2000s Batmobile

       
 
Made By:
Corgi
Scale:
1/24
MSRP:
US$17.99
Overview:
Packaging (Design):8/10
Packaging (Durability):8/10
Casting (Body):9/10
Casting (Interior):9/10
Casting (Chassis):6/10
Casting (Engine):N/A
Paint (Exterior):8/10
Paint (Interior):8/10
Paint (Trim/Graphics):7/10
Overall Panel Fit:9/10
Total Score:8/10

 
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Corgi 2000s Batmobile
Corgi 2000s Batmobile Packaging Corgi 2000s Batmobile Missiles Corgi 2000s Batmobile Cockpit Corgi 2000s Batmobile Nose Corgi 2000s Batmobile Rear Fascia Corgi 2000s Batmobile and Corgi 1940s Batmobile

 
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Packaging

the packaging is Corgi's standard blue & yellow window box, with a few minor updates. The Batman photo has been changed to be era-appropriate for the car, and the new DC logo replaces the traditional bullet. The name of the car is centered under the window, and the Corgi logo is on the bottom right corner under the DC logo. The end flap windows remain, but the clear plastic has been moved to the inner tray. The back of the box has a photo of the car with an inset of its action feature, another Batman drawing & name/logo set, and a tri-lingual blurb about the line. Still no cross-sells, strangely enough. Four twisties hold the Batmobile into a plastic tray mounted on the heavy-duty cardboard base.

 

Casting/Paint

A heavy metal body with a separate metal upper fuselage and plastic detail pieces. As usual for Corgi, both metal and plastic components have been painted to assure a nice, uniform color. There are quite a few grilles scattered across the body - two in the front, two near the front of the hood, two as "gills", and then eight more around the rear engine assembly. All of them are perfectly cast, with delicate crosshatching and sharp contrast. The era-appropriate Batman is on the chassis as always - not really adding anything, but at least it's not obtrusive. The paint isn't bad, but the multiple applications leave more room for error than usual: there is a little slop between the blue & silver areas, and the black doesn't always make it to the edge of the panels. I also have a weird mar between the hood vents, but it's not really obvious and may be unique to my car. The headlights are separate pieces, but are painted yellow rather than being transparent like the windshield (they are actually cast in clear plastic, making this paint application all the more unusual). The single seat cockpit is extremely cramped, but that didn't stop Corgi from doing a knockout job in there. Instruments, gauges, and buttons cover every visible surface as they did in the comic, and there are several paint apps inside to make things stand out. Truly excellent work here.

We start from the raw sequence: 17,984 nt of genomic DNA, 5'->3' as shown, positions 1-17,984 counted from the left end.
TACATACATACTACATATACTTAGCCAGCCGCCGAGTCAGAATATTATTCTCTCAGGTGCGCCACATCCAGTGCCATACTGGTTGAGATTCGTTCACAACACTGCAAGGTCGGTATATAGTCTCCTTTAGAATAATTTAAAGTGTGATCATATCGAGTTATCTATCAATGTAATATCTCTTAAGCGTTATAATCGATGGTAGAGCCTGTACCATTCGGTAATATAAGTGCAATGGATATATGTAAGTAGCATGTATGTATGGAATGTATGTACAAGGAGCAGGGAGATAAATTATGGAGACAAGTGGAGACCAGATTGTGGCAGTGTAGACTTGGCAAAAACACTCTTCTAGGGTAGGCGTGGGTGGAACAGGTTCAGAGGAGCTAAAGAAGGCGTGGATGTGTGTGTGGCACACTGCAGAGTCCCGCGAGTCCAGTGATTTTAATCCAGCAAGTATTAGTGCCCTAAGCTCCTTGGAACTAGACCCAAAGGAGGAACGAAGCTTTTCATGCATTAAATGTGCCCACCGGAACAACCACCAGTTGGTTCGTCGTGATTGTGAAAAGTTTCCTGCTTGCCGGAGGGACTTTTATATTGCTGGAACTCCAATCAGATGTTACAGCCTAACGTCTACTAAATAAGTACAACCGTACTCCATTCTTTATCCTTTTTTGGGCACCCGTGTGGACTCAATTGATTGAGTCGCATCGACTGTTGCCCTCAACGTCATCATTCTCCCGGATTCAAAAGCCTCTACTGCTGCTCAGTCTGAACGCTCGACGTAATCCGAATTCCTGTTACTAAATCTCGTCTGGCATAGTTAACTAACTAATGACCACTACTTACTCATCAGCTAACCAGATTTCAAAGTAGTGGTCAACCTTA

Features/Accessories

Corgi threw in a totally useless but nonetheless extremely cool action feature here. By pressing down on the inboard fins (just a hair is needed, though they actually flex quite a way), the center section of the roof just behind the passenger bay pops up to reveal two rear-facing non-firing missiles. It doesn't detract from the car at all, and actually looks pretty cool both up and down. Be careful popping it out, though; there's a lot of force in the spring, and the pod itself is made from metal, making for a good knuckle cracker if you don't keep your hands clear while pushing down on the fins.

 

Accuracy

With only one appearance, Corgi didn't have a lot of room for interpretation. Fortunately, they didn't get wacky, but instead gave us a very well done, clean replica. The annoying safety-ized fins seen in previous Batmobiles aren't as obvious here, nor do they exhibit any of the uneveness of the 1960s Batmobile. Everything here looks pretty clean and straight, which is nice. If I wanted to get nit-picky, there area few details that don't match the comic car exactly like the hood vents, number of side gills, mirror size, or wheel style. Nothing is really "wrong," however, and it all comes together nicely. One particularly cool feature I wanted to point out is the design work that went into the rear fascia. It was never shown in the comic, so Corgi's design team had a little freedom here. They went with a quasi-Corvette style rear, with quad tail lights on either side of a jet exhaust (the exhaust sits just above a bat logo, the first use of a sticker in Corgi's 1/24 line). One other thing of note is the physical size of the car: it's small. Batmobile's are typically larger-than-life megamachines, but this one bucks the trend by being a small, single-seat land rocket. It's accurate to the comic, but you might be surprised at the size of it when you first get it.

 

Overall

Buy it. Heck, buy several and give them to your friends. This is exactly the type of design work we want to encourage with good sales: unique design, well detailed casting, non-cheesy action feature, and an affordable price. It's no secret that I've been looking forward to this car since it was announced, and Corgi really delivered. I wouldn't mind if Corgi decides to ditch the Batman relief on the chassis, but that particular hallmark is unlikely to go anywhere. The few minor paint issues should in no way discourage you from snagging one of these.

 

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